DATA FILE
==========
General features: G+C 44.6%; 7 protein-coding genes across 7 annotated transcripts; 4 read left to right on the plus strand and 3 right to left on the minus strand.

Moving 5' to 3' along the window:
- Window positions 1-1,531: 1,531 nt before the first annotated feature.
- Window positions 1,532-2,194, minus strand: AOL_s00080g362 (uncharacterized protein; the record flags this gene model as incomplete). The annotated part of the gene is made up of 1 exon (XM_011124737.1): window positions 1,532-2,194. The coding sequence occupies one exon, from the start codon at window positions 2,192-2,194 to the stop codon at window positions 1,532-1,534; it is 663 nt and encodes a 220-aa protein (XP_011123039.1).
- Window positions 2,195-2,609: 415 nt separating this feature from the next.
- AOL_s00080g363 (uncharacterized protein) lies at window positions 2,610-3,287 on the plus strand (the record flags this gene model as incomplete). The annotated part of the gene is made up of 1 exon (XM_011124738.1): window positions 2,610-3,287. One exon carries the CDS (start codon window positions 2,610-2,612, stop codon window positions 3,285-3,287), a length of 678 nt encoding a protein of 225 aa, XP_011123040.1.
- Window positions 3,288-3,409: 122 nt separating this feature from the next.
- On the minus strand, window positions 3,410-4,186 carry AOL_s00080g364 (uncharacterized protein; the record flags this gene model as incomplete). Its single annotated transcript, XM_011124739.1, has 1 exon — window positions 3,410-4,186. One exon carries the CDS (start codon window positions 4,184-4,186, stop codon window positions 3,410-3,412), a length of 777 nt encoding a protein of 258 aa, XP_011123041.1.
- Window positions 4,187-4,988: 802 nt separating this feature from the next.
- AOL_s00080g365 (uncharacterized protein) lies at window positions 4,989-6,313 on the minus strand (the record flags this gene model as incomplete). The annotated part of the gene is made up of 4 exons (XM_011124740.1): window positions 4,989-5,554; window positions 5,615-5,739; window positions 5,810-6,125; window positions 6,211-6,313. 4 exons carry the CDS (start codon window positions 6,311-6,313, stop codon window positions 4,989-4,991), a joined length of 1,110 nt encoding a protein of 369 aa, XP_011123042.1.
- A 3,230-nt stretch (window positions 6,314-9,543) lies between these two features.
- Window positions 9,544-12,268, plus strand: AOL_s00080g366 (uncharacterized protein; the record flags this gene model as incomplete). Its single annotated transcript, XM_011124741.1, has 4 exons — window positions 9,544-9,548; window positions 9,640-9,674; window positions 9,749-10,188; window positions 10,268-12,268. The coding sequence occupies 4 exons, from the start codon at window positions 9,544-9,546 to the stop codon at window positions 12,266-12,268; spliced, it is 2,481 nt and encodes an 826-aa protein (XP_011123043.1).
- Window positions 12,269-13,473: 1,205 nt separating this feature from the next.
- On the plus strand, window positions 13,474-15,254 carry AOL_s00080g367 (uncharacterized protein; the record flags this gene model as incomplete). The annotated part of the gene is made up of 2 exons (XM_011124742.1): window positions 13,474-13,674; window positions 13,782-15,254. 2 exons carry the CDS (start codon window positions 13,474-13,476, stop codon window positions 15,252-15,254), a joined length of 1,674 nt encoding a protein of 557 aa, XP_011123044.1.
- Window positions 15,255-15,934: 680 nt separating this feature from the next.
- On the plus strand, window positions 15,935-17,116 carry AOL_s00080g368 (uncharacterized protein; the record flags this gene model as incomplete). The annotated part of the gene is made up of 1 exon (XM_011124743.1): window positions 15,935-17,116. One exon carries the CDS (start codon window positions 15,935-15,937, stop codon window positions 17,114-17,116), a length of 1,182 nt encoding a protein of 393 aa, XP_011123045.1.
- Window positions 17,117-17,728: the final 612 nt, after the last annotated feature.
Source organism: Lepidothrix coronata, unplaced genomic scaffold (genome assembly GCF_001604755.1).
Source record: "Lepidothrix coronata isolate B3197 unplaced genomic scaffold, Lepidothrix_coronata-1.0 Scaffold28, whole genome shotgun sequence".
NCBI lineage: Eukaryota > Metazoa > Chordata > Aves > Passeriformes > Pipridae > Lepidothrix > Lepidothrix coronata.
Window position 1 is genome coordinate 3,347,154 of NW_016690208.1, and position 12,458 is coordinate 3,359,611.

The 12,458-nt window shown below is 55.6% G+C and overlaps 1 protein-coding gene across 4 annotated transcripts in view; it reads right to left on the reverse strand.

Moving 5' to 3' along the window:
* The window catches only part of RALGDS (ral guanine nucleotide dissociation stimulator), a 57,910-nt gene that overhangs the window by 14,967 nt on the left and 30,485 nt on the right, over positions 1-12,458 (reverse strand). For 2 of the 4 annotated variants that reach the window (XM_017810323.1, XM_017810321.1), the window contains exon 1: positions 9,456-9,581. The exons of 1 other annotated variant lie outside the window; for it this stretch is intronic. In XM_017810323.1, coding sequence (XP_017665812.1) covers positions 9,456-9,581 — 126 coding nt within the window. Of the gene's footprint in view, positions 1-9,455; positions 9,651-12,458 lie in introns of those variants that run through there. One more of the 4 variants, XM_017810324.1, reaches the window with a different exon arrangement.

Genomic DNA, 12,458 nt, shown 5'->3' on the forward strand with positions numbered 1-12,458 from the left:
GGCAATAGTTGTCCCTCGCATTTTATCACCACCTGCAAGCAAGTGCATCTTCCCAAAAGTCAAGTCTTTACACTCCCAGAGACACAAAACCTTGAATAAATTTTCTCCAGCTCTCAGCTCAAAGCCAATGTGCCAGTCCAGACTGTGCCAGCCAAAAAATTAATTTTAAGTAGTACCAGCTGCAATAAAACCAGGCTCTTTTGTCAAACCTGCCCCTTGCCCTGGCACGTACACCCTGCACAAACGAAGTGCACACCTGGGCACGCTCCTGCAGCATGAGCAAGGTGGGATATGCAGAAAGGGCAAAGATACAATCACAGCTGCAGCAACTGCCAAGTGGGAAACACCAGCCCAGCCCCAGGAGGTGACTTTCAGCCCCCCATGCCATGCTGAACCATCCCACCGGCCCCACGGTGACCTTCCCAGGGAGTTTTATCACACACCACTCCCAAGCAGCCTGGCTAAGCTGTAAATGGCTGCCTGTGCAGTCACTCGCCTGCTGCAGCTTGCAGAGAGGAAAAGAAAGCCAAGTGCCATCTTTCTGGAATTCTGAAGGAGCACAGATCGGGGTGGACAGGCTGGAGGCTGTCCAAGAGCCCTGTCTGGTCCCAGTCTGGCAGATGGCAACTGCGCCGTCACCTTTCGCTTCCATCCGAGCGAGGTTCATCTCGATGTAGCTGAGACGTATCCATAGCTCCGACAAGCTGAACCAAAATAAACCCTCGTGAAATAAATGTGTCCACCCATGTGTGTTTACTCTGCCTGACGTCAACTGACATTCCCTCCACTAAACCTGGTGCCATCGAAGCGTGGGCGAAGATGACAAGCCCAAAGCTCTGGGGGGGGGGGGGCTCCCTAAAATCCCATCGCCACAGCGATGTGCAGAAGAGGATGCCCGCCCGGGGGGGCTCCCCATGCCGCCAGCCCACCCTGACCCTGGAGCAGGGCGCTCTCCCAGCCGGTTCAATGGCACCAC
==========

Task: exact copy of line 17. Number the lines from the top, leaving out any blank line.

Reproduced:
- Window positions 17,117-17,728: the final 612 nt, after the last annotated feature.